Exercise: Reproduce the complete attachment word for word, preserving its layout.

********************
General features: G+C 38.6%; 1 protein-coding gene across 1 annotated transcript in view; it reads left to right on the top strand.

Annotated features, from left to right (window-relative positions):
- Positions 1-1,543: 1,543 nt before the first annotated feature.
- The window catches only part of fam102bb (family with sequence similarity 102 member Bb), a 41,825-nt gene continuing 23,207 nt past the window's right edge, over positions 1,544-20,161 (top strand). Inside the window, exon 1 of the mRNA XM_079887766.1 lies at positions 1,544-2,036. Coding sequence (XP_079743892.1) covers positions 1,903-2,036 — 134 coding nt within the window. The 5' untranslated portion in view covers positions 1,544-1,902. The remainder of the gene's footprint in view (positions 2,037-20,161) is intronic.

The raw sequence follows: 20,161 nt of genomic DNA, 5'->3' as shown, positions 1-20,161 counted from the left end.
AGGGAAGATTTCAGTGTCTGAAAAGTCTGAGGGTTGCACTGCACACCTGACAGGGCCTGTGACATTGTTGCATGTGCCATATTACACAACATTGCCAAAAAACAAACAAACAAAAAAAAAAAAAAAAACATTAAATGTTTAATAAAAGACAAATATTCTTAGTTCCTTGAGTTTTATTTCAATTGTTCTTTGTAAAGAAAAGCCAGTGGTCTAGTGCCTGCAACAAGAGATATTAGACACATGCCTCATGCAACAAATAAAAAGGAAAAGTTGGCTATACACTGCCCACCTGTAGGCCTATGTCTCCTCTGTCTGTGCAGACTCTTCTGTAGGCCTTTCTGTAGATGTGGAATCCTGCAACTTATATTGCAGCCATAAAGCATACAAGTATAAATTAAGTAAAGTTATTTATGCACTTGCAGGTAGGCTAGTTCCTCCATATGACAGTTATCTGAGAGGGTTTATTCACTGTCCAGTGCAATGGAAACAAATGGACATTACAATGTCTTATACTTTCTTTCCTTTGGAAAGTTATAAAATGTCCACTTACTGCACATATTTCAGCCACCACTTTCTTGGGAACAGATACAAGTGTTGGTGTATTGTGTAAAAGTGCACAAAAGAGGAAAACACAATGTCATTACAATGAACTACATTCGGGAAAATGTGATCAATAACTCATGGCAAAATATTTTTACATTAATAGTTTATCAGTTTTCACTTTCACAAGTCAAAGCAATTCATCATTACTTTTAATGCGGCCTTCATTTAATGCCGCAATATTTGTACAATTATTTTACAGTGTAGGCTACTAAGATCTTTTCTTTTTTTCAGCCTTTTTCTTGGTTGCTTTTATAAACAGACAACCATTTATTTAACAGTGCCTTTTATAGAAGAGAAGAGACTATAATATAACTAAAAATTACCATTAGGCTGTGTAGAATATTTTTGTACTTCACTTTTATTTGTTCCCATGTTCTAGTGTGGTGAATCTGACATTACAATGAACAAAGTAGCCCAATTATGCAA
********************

General features: G+C 38.6%; 1 protein-coding gene across 1 annotated transcript in view; it reads left to right on the top strand.

Annotated features, from left to right (window-relative positions):
- Positions 1-1,543: 1,543 nt before the first annotated feature.
- The window catches only part of fam102bb (family with sequence similarity 102 member Bb), a 41,825-nt gene continuing 23,207 nt past the window's right edge, over positions 1,544-20,161 (top strand). Inside the window, exon 1 of the mRNA XM_079887766.1 lies at positions 1,544-2,036. Coding sequence (XP_079743892.1) covers positions 1,903-2,036 — 134 coding nt within the window. The 5' untranslated portion in view covers positions 1,544-1,902. The remainder of the gene's footprint in view (positions 2,037-20,161) is intronic.

The raw sequence follows: 20,161 nt of genomic DNA, 5'->3' as shown, positions 1-20,161 counted from the left end.
AGGGAAGATTTCAGTGTCTGAAAAGTCTGAGGGTTGCACTGCACACCTGACAGGGCCTGTGACATTGTTGCATGTGCCATATTACACAACATTGCCAAAAAACAAACAAACAAAAAAAAAAAAAAAAACATTAAATGTTTAATAAAAGACAAATATTCTTAGTTCCTTGAGTTTTATTTCAATTGTTCTTTGTAAAGAAAAGCCAGTGGTCTAGTGCCTGCAACAAGAGATATTAGACACATGCCTCATGCAACAAATAAAAAGGAAAAGTTGGCTATACACTGCCCACCTGTAGGCCTATGTCTCCTCTGTCTGTGCAGACTCTTCTGTAGGCCTTTCTGTAGATGTGGAATCCTGCAACTTATATTGCAGCCATAAAGCATACAAGTATAAATTAAGTAAAGTTATTTATGCACTTGCAGGTAGGCTAGTTCCTCCATATGACAGTTATCTGAGAGGGTTTATTCACTGTCCAGTGCAATGGAAACAAATGGACATTACAATGTCTTATACTTTCTTTCCTTTGGAAAGTTATAAAATGTCCACTTACTGCACATATTTCAGCCACCACTTTCTTGGGAACAGATACAAGTGTTGGTGTATTGTGTAAAAGTGCACAAAAGAGGAAAACACAATGTCATTACAATGAACTACATTCGGGAAAATGTGATCAATAACTCATGGCAAAATATTTTTACATTAATAGTTTATCAGTTTTCACTTTCACAAGTCAAAGCAATTCATCATTACTTTTAATGCGGCCTTCATTTAATGCCGCAATATTTGTACAATTATTTTACAGTGTAGGCTACTAAGATCTTTTCTTTTTTTCAGCCTTTTTCTTGGTTGCTTTTATAAACAGACAACCATTTATTTAACAGTGCCTTTTATAGAAGAGAAGAGACTATAATATAACTAAAAATTACCATTAGGCTGTGTAGAATATTTTTGTACTTCACTTTTATTTGTTCCCATGTTCTAGTGTGGTGAATCTGACATTACAATGAACAAAGTAGCCCAATTATGCAA